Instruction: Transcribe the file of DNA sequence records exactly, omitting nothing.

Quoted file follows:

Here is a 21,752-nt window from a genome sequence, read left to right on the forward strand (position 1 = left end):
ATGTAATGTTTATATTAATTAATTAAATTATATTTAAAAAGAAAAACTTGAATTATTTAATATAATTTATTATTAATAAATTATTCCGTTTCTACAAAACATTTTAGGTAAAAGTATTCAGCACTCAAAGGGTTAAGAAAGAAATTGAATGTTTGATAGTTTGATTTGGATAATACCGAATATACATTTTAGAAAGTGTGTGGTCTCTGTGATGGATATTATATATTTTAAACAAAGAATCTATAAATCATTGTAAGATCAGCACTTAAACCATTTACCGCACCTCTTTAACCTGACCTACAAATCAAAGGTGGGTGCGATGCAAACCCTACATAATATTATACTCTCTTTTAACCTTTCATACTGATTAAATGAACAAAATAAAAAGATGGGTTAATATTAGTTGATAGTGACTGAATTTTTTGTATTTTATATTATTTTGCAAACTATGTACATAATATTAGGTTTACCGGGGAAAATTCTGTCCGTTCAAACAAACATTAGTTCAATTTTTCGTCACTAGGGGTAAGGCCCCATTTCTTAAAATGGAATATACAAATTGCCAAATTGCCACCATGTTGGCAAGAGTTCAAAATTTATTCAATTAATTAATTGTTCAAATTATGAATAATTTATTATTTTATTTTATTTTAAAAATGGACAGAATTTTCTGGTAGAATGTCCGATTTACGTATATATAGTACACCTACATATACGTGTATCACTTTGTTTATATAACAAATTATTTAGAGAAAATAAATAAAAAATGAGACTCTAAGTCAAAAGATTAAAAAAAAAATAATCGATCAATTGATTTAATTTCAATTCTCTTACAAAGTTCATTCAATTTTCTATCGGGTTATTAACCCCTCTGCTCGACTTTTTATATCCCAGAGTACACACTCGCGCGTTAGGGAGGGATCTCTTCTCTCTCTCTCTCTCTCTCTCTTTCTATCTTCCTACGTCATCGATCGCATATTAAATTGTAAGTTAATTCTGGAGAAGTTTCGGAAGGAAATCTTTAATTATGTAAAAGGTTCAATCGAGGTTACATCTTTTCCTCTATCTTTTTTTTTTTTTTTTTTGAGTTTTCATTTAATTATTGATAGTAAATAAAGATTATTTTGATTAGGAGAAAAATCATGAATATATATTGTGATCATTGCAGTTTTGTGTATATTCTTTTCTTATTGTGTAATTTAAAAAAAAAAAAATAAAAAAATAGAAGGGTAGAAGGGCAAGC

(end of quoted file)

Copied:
Here is a 21,752-nt window from a genome sequence, read left to right on the forward strand (position 1 = left end):
ATGTAATGTTTATATTAATTAATTAAATTATATTTAAAAAGAAAAACTTGAATTATTTAATATAATTTATTATTAATAAATTATTCCGTTTCTACAAAACATTTTAGGTAAAAGTATTCAGCACTCAAAGGGTTAAGAAAGAAATTGAATGTTTGATAGTTTGATTTGGATAATACCGAATATACATTTTAGAAAGTGTGTGGTCTCTGTGATGGATATTATATATTTTAAACAAAGAATCTATAAATCATTGTAAGATCAGCACTTAAACCATTTACCGCACCTCTTTAACCTGACCTACAAATCAAAGGTGGGTGCGATGCAAACCCTACATAATATTATACTCTCTTTTAACCTTTCATACTGATTAAATGAACAAAATAAAAAGATGGGTTAATATTAGTTGATAGTGACTGAATTTTTTGTATTTTATATTATTTTGCAAACTATGTACATAATATTAGGTTTACCGGGGAAAATTCTGTCCGTTCAAACAAACATTAGTTCAATTTTTCGTCACTAGGGGTAAGGCCCCATTTCTTAAAATGGAATATACAAATTGCCAAATTGCCACCATGTTGGCAAGAGTTCAAAATTTATTCAATTAATTAATTGTTCAAATTATGAATAATTTATTATTTTATTTTATTTTAAAAATGGACAGAATTTTCTGGTAGAATGTCCGATTTACGTATATATAGTACACCTACATATACGTGTATCACTTTGTTTATATAACAAATTATTTAGAGAAAATAAATAAAAAATGAGACTCTAAGTCAAAAGATTAAAAAAAAAATAATCGATCAATTGATTTAATTTCAATTCTCTTACAAAGTTCATTCAATTTTCTATCGGGTTATTAACCCCTCTGCTCGACTTTTTATATCCCAGAGTACACACTCGCGCGTTAGGGAGGGATCTCTTCTCTCTCTCTCTCTCTCTCTCTTTCTATCTTCCTACGTCATCGATCGCATATTAAATTGTAAGTTAATTCTGGAGAAGTTTCGGAAGGAAATCTTTAATTATGTAAAAGGTTCAATCGAGGTTACATCTTTTCCTCTATCTTTTTTTTTTTTTTTTTTGAGTTTTCATTTAATTATTGATAGTAAATAAAGATTATTTTGATTAGGAGAAAAATCATGAATATATATTGTGATCATTGCAGTTTTGTGTATATTCTTTTCTTATTGTGTAATTTAAAAAAAAAAAAATAAAAAAATAGAAGGGTAGAAGGGCAAGC